Review: Louis Vierne’s organ symphonies are a revelation

Christopher Houlihan performing Louis Vierne's symphony at Cathedral of Our Lady of the Angels in Los Angeles.
(Lawrence K. Ho / Los Angeles Times)

Christopher Houlihan’s quixotic six-city, six-Louis-Vierne-organ-symphony tour reached the Cathedral of Our Lady of the Angels on Thursday and Friday nights. It commemorates the 75th anniversary of the day — June 2, 1937 — that the blind French composer dropped dead at the Notre-Dame de Paris organ, just as he was finishing his 1,750th recital.

No one, other than the occasional organ freak, pays much attention anymore to these gloomily gothic “symphonies” for solo organ, written between 1895 and 1930. But Debussy thought highly of them, and Vierne influenced Messiaen. Now, a 24-year-old Juilliard student with considerable gumption has taken up the Vierne cause, finding “Houli Fans” to finance his project, enticing churches to host him and hiring a national publicist to beat the drum for the organ.

I was dubious. Having heard but one of Vierne’s spooky symphonies played by an organist friend when I was student and a movement or two of the others that occasionally get thrown into modern organ recitals, I bought a four-CD set of all six symphonies. I listened aghast as a Dutch organist ladled out a nauseatingly thick diapason soup in hugely reverberant French cathedrals.

Approaching the downtown Los Angeles cathedral with caution on Thursday, I equipped myself with antacids in my pocket and wondered what kind of weirdo would be a Vierne-ite. It turns out that “Vierne 2012,” as Houlihan has dubbed his programs, is a major surprise of the summer, a true revelation.


A slight young man wearing a conservative suit with a power tie (the jacket soon came off), Houlihan has more the aspect of clean-cut young MBA or Washington policy wonk than of a phantom-of-the-opera mad organist. He is an eloquent musician. His rhythmic sense is clear-cut American. His feet elegantly tap dance on the pedals. Everything he plays is sharply and smartly delineated.

His tempos were on the satisfyingly quick side, yet so naturally that nothing felt rushed or unduly showy. In fact, more than four hours’ worth of punishingly gnomic organ writing proved in Houlihan’s hands ever graceful of shape and full of life.

He was further aided by Our Lady of the Angels’ “American” acoustics. Cavernous as the cathedral is, the reverberation time for its Dobson organ is about half of what you’d find at Notre-Dame. That allowed Houlihan to take full advantage of the instrument’s ability to create subtle, sensual shades of pastel colors.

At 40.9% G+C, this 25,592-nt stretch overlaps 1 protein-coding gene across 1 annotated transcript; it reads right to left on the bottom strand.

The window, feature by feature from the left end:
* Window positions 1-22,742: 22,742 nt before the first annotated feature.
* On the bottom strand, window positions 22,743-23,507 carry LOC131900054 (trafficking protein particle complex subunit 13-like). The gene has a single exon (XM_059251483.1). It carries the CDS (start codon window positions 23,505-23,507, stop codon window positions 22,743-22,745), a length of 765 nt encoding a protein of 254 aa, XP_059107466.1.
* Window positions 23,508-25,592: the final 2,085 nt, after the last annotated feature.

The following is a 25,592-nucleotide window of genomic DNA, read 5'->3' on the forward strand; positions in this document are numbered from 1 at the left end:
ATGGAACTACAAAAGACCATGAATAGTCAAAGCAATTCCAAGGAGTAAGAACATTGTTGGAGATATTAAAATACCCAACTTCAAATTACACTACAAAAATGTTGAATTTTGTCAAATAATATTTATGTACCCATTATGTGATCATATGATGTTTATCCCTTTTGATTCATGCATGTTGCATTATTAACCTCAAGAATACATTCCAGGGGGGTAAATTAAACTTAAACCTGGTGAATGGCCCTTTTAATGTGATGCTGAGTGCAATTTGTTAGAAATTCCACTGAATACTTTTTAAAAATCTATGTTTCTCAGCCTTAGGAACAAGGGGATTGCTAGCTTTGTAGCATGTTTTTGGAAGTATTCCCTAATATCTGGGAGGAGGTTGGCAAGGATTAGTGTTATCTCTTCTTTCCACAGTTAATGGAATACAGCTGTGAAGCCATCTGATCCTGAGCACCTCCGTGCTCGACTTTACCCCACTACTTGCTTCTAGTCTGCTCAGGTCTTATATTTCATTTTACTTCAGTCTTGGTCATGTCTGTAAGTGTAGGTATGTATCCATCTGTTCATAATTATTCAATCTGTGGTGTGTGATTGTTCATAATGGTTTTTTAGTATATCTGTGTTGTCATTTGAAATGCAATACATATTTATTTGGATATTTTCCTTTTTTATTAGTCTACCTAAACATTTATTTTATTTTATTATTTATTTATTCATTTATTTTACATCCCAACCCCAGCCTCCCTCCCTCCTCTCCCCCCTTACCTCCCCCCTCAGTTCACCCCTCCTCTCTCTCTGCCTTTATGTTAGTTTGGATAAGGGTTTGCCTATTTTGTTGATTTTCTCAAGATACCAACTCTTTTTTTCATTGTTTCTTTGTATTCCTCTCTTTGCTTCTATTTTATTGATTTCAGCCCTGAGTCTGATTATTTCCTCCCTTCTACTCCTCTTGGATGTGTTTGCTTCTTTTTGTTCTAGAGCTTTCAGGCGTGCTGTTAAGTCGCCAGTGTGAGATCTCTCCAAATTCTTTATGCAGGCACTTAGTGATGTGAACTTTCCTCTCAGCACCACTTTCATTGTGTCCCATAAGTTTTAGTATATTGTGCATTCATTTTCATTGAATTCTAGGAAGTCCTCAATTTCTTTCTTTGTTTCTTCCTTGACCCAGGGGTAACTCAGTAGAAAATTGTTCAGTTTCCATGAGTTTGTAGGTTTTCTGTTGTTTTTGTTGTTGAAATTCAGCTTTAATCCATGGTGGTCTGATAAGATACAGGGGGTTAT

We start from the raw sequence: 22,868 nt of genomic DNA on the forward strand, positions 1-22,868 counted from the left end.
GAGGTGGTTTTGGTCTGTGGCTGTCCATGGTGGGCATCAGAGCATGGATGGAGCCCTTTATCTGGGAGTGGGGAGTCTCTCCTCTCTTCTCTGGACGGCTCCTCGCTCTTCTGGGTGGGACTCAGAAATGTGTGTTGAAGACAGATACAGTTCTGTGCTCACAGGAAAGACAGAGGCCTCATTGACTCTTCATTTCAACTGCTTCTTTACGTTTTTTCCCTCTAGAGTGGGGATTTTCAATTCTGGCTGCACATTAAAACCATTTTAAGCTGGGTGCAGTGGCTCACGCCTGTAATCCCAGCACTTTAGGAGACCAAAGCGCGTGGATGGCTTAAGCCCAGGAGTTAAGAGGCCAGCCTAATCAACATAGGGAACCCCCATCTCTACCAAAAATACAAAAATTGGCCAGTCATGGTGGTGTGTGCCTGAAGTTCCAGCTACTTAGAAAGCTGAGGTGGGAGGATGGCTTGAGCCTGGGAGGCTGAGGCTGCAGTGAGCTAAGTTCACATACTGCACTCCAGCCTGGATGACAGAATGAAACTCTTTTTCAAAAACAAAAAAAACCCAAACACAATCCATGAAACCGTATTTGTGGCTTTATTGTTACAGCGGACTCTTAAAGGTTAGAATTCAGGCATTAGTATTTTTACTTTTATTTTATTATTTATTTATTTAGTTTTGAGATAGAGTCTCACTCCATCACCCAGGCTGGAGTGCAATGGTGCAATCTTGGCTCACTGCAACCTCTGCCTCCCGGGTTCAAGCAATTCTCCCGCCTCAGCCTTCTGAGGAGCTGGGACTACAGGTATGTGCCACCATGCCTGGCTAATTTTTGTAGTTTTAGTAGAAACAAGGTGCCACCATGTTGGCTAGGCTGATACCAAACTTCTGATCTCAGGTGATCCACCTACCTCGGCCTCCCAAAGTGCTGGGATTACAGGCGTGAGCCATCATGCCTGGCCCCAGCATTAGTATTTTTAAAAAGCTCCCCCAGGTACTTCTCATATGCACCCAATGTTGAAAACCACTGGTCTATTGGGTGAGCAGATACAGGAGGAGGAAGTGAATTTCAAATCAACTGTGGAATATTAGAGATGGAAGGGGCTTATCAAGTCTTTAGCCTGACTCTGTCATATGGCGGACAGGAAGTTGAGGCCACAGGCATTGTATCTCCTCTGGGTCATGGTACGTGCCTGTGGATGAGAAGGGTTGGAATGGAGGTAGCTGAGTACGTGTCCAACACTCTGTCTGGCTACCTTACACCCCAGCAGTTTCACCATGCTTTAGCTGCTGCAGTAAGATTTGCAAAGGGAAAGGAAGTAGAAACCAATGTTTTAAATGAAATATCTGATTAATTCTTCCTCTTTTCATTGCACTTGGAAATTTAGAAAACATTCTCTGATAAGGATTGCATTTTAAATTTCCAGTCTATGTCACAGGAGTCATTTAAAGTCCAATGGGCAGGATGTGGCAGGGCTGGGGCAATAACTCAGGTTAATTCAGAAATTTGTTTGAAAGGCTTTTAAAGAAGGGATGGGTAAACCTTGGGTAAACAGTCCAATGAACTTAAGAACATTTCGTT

Even so, there could be no mistaking the unnerving eeriness of Vierne’s big, multi-movement scores, which last between 30 and 45 minutes each. They’re all in minor keys and dark of mood. Opening allegros can be crushingly agitated. Scherzos tend toward the diabolical. Slow movements become studies in despondency. Even striding finales seem like Death’s gloating.


Vierne’s organ style is usually looked at as the next step after that of the somberly heavy-handed César Franck, with whom Vierne studied. But Houlihan revealed another, more ingratiating side to Vierne’s symphonies, that of the highly unconventional sonic and structural daring of Berlioz along with the uniquely French bizarreness of, say, Charles-Valentine Alkan or even Erik Satie.

Thursday night was devoted to the odd-numbered symphonies, Friday to the even. The crowds weren’t large (no tickets were necessary; a $10 donation was suggested), and they seemed to consist of organ nuts and the curious. Some brought families. Most listened to emotionally and musically challenging, unfamiliar pieces with riveted attention.

There were many highlights. The first two symphonies — turn-of-the-last-century scores — have a lush grandeur, to which Houlihan brought about as much vivacity as heavily upholstered organ pieces can release. The Third is the one symphony that has a slight claim to popularity, and Houlihan gave it a feisty grandeur while not ignoring the Viernian edge of snarky anger that finds its way into almost everything he wrote.

Anger and desperation became increasingly prevalent in the last three symphonies. The Fourth, written in 1914, is a wartime score and often violent. Houlihan’s most remarkable feat may have been to find glimpses of luminosity in the desolate Fifth that revealed great insights into the human condition.


The Sixth, written seven years before Vierne’s death, is wondrous. Rejection by lovers and students, tragic deaths of those close to him, accidents and his loss of sight turned him into a visionary. This weird score is of great harmonic originality and presages many of the coloristic organ effects upon which Messiaen would capitalize.

Concentrated and unsentimental, Houlihan ended the cycle with an unnervingly honest and direct performance, astonishing for so young a performer. The Houli Fans can give themselves high fives. They’ve helped launch a major career.


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